Dr. Matthew Franck moderated a panel between Dr. Matthew O’Brien and Jennifer Marshall on these two respective talks:
Matthew O’Brien, Ph.D. Collegium Institute
From Pastoral Care to Therapeutic Affirmation: How Redefining Marriage Became so Important to University Culture
In ten short years since the Supreme Court’s ruling in Lawrence v. Texas, the support for redefining marriage in order to endorse homosexual relationships has gone from being the preserve of a small cultural fringe to functioning as the shibboleth for admission to the mainstream of “humane” intellectual culture. Since this decision was made in the 1960’s universities have abandoned a commitment to pastoral care of their students and have replaced it instead with a notion of therapeutic neutrality. Instead of being encouraged in virtue, students are now taught to be “authentic” to whatever their heterogeneous desires happen to be, so long as they don’t infringe upon the right of others to be similarly authentic.
Although this program is officially committed only to uncontroversial ideas about fairness, it conceals contestable moral assumptions about human nature and society. Before supporters of traditional morality can effectively witness to the truth of their convictions, they need to understand the ways in which these cultural developments shape the possibilities for moral argument and consensus.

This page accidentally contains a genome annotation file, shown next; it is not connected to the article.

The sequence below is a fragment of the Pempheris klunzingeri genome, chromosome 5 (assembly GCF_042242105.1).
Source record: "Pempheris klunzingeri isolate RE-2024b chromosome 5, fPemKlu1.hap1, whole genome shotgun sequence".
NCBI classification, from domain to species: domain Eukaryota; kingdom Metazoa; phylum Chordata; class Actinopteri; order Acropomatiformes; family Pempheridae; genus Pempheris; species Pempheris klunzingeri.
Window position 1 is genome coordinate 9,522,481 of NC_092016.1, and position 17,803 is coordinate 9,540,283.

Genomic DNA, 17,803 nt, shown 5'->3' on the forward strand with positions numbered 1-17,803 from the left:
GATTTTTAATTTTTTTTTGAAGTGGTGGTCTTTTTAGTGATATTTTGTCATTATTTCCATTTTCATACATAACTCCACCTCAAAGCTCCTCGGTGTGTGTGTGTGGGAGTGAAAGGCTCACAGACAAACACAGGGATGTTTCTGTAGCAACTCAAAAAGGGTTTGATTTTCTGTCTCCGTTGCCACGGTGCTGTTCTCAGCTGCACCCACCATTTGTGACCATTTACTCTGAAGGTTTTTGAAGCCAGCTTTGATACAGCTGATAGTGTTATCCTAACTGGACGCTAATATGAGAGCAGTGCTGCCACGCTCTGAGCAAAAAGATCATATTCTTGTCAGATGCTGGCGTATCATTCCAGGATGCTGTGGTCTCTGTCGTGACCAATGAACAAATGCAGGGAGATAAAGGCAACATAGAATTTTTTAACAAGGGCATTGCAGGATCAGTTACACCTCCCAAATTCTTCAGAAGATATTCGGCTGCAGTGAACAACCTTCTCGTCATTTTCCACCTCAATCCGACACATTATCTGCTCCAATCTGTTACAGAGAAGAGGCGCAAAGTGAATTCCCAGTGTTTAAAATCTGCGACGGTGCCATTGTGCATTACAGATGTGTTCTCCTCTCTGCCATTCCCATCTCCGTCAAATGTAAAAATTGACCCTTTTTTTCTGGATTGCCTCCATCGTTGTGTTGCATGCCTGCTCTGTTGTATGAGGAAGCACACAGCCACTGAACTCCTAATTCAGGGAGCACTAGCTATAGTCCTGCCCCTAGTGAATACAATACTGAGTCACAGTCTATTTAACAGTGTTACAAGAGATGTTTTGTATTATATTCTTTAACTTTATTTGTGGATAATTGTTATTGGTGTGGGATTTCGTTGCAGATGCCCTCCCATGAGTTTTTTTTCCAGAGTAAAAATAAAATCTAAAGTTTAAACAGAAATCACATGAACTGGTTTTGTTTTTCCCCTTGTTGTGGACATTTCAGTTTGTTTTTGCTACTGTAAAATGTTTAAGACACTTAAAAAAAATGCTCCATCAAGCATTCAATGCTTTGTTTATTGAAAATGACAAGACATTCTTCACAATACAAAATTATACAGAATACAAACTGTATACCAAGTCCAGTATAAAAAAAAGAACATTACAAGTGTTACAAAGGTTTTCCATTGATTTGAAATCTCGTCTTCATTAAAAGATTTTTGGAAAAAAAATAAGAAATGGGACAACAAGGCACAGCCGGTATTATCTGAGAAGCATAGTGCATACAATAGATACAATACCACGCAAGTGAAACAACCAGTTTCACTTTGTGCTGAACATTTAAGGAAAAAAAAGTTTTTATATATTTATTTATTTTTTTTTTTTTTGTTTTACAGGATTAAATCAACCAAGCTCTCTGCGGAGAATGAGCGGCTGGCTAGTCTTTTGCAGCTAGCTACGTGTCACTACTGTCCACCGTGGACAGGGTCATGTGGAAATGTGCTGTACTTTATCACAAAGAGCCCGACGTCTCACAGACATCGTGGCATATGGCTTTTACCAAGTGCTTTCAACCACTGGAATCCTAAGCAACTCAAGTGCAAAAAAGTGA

Jennifer Marshall, The Heritage Foundation
Moving Forward: What You Can Do to Change the Future of the Marriage Debate
Americans should be free as individuals and in our associations to witness to the truth about marriage as the union of a man and a woman. Redefining marriage presents conflicts for religious believers and institutions. But it also disserves the public good, especially the welfare of children, and undermines the rationale for marriage policy in the first place. To advance the common good and protect religious liberty, a robust and publicly accessible argument for marriage as the union of a man and a woman is needed now more than ever. It’s not that this case has been heard and rejected—in too many cases it has never been heard. Here’s what’s being done to change this—and what you can do.